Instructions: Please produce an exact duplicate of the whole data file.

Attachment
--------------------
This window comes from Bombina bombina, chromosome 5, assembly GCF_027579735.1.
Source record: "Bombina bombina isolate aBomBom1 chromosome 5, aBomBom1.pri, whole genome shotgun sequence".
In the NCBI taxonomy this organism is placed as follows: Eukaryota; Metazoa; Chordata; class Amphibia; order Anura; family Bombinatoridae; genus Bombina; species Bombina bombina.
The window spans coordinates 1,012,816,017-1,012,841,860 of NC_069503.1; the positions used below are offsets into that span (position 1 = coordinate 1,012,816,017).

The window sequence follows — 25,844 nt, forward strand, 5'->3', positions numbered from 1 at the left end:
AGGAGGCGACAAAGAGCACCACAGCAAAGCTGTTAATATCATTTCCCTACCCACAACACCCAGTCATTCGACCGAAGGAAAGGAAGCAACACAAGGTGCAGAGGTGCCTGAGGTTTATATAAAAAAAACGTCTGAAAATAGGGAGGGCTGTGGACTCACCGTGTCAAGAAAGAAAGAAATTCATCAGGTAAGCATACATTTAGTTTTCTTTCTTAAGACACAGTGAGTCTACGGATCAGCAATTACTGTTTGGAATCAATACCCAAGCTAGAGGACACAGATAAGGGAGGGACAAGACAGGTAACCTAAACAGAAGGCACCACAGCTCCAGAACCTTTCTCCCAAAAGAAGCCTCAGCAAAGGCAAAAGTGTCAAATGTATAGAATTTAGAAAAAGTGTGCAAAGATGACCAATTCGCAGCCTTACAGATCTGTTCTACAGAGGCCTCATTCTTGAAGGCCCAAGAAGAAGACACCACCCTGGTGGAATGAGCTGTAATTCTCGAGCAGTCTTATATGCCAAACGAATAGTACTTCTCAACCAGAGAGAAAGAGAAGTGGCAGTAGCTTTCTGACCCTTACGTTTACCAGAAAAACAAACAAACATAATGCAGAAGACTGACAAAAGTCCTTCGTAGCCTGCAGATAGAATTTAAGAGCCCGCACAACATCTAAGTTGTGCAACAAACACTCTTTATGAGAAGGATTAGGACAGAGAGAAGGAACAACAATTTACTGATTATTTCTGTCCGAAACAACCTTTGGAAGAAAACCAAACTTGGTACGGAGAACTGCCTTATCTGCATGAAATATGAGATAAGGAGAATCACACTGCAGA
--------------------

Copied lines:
This window comes from Bombina bombina, chromosome 5, assembly GCF_027579735.1.
Source record: "Bombina bombina isolate aBomBom1 chromosome 5, aBomBom1.pri, whole genome shotgun sequence".
In the NCBI taxonomy this organism is placed as follows: Eukaryota; Metazoa; Chordata; class Amphibia; order Anura; family Bombinatoridae; genus Bombina; species Bombina bombina.
The window spans coordinates 1,012,816,017-1,012,841,860 of NC_069503.1; the positions used below are offsets into that span (position 1 = coordinate 1,012,816,017).

The window sequence follows — 25,844 nt, forward strand, 5'->3', positions numbered from 1 at the left end:
AGGAGGCGACAAAGAGCACCACAGCAAAGCTGTTAATATCATTTCCCTACCCACAACACCCAGTCATTCGACCGAAGGAAAGGAAGCAACACAAGGTGCAGAGGTGCCTGAGGTTTATATAAAAAAAACGTCTGAAAATAGGGAGGGCTGTGGACTCACCGTGTCAAGAAAGAAAGAAATTCATCAGGTAAGCATACATTTAGTTTTCTTTCTTAAGACACAGTGAGTCTACGGATCAGCAATTACTGTTTGGAATCAATACCCAAGCTAGAGGACACAGATAAGGGAGGGACAAGACAGGTAACCTAAACAGAAGGCACCACAGCTCCAGAACCTTTCTCCCAAAAGAAGCCTCAGCAAAGGCAAAAGTGTCAAATGTATAGAATTTAGAAAAAGTGTGCAAAGATGACCAATTCGCAGCCTTACAGATCTGTTCTACAGAGGCCTCATTCTTGAAGGCCCAAGAAGAAGACACCACCCTGGTGGAATGAGCTGTAATTCTCGAGCAGTCTTATATGCCAAACGAATAGTACTTCTCAACCAGAGAGAAAGAGAAGTGGCAGTAGCTTTCTGACCCTTACGTTTACCAGAAAAACAAACAAACATAATGCAGAAGACTGACAAAAGTCCTTCGTAGCCTGCAGATAGAATTTAAGAGCCCGCACAACATCTAAGTTGTGCAACAAACACTCTTTATGAGAAGGATTAGGACAGAGAGAAGGAACAACAATTTACTGATTATTTCTGTCCGAAACAACCTTTGGAAGAAAACCAAACTTGGTACGGAGAACTGCCTTATCTGCATGAAATATGAGATAAGGAGAATCACACTGCAGA